Authors: Raktim Mitra & Paul H. Hess

Shared E-Scooters and Policy Challenge

Shared micro-mobility has become a subject of great policy and research attention.

In the past three years, dockless shared e-scooter systems have emerged and quickly spread all across the world. The rise of shared e-scooter systems has outpaced the ability of the cities and regions to formulate policy and guidelines. As private providers continue to search for new markets, municipalities are beginning to produce policies relating to traffic regulation, speed and curb space management.

This study focuses on Toronto and surrounding municipalities in Canada, where e-scooters are illegal on streets. Recently, the Provincial Govt. has announced a policy to allow e-scooter pilots in Ontario municipalities. It is anticipated that some municipalities in our study area will see e-scooter services as early as spring of 2020

Research Questions

The socio-demographic, attitudinal and environmental characteristics that may influence willingness to adopt e-scooters is not well understood. This paper focuses on stated intentions of adopting e-scooters.

Two research questions were examined:

  1. To what extent are the neighbourhood residents willing to adopt e-scooters for some of their daily trips, when they become available in their neighbourhood? and

  2. What are the socio-demographic, attitudinal and environmental perception-related factors that are associated with the intention to use e-scooters?

Data and Analysis

Data was collected through an online travel behaviour survey in the summer and fall of 2019. The survey covered 17 urban and suburban neighbourhoods located in major cities within the GGH region, among residents living within 1 km from identified major streets.

A total of 1,640 adults aged >18 years participated in the survey

The intention of adopting e-scooters (“Yes” vs. “Unsure or No”) was examined using logistic regression models.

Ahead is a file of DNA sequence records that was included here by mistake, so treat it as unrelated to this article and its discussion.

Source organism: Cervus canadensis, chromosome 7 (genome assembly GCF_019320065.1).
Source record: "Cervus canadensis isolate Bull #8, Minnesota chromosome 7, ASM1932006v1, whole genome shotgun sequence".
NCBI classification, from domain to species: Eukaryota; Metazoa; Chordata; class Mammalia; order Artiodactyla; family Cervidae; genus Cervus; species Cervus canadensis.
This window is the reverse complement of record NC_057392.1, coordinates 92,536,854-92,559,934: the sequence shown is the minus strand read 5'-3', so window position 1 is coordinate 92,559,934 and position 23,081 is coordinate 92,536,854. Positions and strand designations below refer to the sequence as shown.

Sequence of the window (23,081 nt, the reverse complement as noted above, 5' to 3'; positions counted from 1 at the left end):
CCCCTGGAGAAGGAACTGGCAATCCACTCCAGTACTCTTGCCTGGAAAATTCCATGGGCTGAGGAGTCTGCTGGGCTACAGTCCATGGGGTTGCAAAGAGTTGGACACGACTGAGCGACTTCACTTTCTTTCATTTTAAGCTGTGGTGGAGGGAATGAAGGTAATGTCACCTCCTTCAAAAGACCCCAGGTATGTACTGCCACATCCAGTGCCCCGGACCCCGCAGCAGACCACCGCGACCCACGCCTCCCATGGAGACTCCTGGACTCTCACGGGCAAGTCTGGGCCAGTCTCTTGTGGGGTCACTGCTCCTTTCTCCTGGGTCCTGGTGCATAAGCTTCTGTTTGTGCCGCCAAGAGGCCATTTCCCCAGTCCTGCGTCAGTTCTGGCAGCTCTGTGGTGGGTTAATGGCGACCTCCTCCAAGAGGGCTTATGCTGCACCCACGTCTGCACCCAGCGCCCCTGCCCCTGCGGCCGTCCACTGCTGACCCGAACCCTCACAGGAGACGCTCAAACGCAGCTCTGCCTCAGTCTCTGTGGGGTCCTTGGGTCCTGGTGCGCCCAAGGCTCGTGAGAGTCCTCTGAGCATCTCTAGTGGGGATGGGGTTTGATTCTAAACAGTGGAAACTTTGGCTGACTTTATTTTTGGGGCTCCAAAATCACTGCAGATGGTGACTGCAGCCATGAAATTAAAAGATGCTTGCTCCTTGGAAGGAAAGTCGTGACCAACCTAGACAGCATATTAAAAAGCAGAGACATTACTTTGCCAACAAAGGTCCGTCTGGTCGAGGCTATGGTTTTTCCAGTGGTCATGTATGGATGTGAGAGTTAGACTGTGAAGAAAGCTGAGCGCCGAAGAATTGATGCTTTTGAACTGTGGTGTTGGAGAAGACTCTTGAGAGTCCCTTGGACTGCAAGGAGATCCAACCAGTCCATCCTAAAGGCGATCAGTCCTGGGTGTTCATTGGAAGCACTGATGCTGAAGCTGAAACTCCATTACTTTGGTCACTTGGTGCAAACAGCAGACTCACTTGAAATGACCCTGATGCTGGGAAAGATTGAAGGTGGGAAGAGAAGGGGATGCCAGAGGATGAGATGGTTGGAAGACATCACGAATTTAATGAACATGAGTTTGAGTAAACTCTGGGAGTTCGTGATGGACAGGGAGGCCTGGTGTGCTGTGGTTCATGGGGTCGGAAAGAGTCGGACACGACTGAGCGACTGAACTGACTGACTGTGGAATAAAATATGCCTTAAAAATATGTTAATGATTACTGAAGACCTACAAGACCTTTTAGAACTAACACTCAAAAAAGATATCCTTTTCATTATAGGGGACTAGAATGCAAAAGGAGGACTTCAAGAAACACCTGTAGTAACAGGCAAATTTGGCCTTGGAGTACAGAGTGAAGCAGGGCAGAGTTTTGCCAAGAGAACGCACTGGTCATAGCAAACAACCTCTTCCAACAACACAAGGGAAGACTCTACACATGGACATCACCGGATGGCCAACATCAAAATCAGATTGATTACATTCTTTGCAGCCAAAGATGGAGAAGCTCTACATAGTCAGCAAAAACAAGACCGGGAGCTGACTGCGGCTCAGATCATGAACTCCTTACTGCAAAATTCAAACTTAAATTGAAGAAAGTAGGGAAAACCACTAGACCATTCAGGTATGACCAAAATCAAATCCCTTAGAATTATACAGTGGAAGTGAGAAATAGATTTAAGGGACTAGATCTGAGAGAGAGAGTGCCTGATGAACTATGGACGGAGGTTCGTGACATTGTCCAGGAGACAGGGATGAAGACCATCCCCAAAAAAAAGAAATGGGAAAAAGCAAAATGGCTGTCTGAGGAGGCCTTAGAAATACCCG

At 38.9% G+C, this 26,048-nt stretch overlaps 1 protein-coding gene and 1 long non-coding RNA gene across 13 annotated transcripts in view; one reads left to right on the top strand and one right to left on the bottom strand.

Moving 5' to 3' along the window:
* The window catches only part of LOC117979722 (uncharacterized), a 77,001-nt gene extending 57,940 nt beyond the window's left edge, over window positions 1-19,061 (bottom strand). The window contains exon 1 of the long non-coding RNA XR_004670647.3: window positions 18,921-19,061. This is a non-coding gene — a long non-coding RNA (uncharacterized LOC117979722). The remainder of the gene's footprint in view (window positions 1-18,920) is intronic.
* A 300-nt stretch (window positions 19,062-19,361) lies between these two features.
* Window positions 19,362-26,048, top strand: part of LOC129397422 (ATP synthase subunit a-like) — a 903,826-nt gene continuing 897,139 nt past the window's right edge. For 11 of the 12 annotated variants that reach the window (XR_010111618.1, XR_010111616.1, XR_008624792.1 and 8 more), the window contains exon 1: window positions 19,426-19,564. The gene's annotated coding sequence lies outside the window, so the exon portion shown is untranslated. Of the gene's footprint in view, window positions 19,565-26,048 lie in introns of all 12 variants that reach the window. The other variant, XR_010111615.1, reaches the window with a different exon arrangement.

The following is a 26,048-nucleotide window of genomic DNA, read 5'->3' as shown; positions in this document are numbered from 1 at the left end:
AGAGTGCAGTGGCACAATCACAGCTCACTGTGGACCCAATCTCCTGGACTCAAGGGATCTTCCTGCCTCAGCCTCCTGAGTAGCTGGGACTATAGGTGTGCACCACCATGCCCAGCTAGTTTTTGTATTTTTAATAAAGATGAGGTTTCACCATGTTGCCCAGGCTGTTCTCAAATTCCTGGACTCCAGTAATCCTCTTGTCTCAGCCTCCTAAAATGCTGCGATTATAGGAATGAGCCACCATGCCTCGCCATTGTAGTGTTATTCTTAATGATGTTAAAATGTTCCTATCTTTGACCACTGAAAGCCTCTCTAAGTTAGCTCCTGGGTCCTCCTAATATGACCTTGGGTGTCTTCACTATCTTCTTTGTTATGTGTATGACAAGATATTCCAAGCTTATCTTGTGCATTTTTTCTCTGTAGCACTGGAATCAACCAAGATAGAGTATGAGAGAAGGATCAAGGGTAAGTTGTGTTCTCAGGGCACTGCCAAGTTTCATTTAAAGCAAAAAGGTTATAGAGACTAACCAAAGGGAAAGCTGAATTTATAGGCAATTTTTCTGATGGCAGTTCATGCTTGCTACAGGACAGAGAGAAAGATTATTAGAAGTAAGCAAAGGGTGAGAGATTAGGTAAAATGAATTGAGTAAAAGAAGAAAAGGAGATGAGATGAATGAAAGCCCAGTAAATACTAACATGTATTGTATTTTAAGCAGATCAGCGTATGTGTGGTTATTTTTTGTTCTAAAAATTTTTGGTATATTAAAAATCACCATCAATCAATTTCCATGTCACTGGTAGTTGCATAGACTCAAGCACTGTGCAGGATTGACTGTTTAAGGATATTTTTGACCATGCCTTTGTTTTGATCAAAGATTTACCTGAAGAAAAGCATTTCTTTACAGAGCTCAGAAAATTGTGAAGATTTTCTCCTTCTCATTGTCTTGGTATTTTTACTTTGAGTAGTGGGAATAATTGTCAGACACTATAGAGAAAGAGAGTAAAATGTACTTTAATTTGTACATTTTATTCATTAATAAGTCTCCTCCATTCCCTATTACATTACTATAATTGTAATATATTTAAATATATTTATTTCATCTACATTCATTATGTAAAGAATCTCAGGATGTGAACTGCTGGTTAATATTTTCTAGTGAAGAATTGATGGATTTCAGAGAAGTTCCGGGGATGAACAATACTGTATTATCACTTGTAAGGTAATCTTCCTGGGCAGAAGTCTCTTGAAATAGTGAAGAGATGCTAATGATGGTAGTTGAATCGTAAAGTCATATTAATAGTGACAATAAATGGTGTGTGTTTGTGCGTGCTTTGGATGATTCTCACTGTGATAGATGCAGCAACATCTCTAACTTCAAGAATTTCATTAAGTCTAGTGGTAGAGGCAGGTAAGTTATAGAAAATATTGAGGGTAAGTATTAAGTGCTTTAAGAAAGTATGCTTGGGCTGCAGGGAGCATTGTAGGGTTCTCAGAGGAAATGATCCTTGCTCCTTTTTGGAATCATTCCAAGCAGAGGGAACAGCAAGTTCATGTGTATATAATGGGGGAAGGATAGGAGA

Key Findings

  1. One in every five residents would consider shared e-scooters if they were available in their neighbourhood.

  2. Most residents would replace their walking and transit trips with e-scooters. 37% would not replace any current trip taken using other modes.

  3. Those who preferred active, environmentally-friendly and cost-effective transportation options were less likely to report an intention to consider e-scooters.

  4. <

    Travel-related attitudes and neighbourhood environment were as important as socio-demographics in explaining the intention to consider e-scooters.


Significant potential demand for shared e-scooters exists, but when available, e-scooter trips may not replace many car trips.

Walkability/bikability and safer streets are important neighbourhood conditions that may influence e-scooter usage. But these factors may be less important in urban conditions.

There may be political and policy tensions created by promoting a micro-mobility option that is particularly popular with a newer, urban population associated with neighborhood gentrification. Further research should explore these social implications more systematically.

This research was supported by the Social Sciences and Humanities Research Council of Canada (SSHRC)